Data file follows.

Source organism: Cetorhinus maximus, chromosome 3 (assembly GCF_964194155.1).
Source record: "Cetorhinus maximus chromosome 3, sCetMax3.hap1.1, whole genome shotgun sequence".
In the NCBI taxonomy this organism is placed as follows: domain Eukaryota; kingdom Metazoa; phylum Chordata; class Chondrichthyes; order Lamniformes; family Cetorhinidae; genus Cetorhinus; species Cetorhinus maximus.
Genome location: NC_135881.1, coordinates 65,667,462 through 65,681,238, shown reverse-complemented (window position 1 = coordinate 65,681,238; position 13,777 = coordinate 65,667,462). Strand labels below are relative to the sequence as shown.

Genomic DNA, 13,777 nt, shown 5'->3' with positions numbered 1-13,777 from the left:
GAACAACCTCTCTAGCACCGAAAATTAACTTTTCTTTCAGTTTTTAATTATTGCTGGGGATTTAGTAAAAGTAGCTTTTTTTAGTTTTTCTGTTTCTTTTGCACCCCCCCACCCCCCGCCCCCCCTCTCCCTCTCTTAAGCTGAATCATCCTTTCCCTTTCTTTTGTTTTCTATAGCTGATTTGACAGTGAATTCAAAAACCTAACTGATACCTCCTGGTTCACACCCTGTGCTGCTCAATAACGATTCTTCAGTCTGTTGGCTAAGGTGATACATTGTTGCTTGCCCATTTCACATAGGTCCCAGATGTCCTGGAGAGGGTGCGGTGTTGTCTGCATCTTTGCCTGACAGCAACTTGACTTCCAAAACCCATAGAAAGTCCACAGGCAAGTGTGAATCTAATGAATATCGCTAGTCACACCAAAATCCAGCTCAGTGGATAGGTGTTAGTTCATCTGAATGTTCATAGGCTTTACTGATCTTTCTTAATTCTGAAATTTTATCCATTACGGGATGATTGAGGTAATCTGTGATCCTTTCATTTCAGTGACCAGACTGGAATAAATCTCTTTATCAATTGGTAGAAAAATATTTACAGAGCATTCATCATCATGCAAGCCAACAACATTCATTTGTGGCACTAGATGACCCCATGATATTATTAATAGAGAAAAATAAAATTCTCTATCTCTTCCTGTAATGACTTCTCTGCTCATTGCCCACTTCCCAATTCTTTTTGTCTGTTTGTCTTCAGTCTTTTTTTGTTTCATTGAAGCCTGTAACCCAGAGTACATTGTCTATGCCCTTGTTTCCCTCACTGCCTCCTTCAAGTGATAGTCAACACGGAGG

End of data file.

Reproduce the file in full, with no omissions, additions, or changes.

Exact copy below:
Source organism: Cetorhinus maximus, chromosome 3 (assembly GCF_964194155.1).
Source record: "Cetorhinus maximus chromosome 3, sCetMax3.hap1.1, whole genome shotgun sequence".
In the NCBI taxonomy this organism is placed as follows: domain Eukaryota; kingdom Metazoa; phylum Chordata; class Chondrichthyes; order Lamniformes; family Cetorhinidae; genus Cetorhinus; species Cetorhinus maximus.
Genome location: NC_135881.1, coordinates 65,667,462 through 65,681,238, shown reverse-complemented (window position 1 = coordinate 65,681,238; position 13,777 = coordinate 65,667,462). Strand labels below are relative to the sequence as shown.

Genomic DNA, 13,777 nt, shown 5'->3' with positions numbered 1-13,777 from the left:
GAACAACCTCTCTAGCACCGAAAATTAACTTTTCTTTCAGTTTTTAATTATTGCTGGGGATTTAGTAAAAGTAGCTTTTTTTAGTTTTTCTGTTTCTTTTGCACCCCCCCACCCCCCGCCCCCCCTCTCCCTCTCTTAAGCTGAATCATCCTTTCCCTTTCTTTTGTTTTCTATAGCTGATTTGACAGTGAATTCAAAAACCTAACTGATACCTCCTGGTTCACACCCTGTGCTGCTCAATAACGATTCTTCAGTCTGTTGGCTAAGGTGATACATTGTTGCTTGCCCATTTCACATAGGTCCCAGATGTCCTGGAGAGGGTGCGGTGTTGTCTGCATCTTTGCCTGACAGCAACTTGACTTCCAAAACCCATAGAAAGTCCACAGGCAAGTGTGAATCTAATGAATATCGCTAGTCACACCAAAATCCAGCTCAGTGGATAGGTGTTAGTTCATCTGAATGTTCATAGGCTTTACTGATCTTTCTTAATTCTGAAATTTTATCCATTACGGGATGATTGAGGTAATCTGTGATCCTTTCATTTCAGTGACCAGACTGGAATAAATCTCTTTATCAATTGGTAGAAAAATATTTACAGAGCATTCATCATCATGCAAGCCAACAACATTCATTTGTGGCACTAGATGACCCCATGATATTATTAATAGAGAAAAATAAAATTCTCTATCTCTTCCTGTAATGACTTCTCTGCTCATTGCCCACTTCCCAATTCTTTTTGTCTGTTTGTCTTCAGTCTTTTTTTGTTTCATTGAAGCCTGTAACCCAGAGTACATTGTCTATGCCCTTGTTTCCCTCACTGCCTCCTTCAAGTGATAGTCAACACGGAGG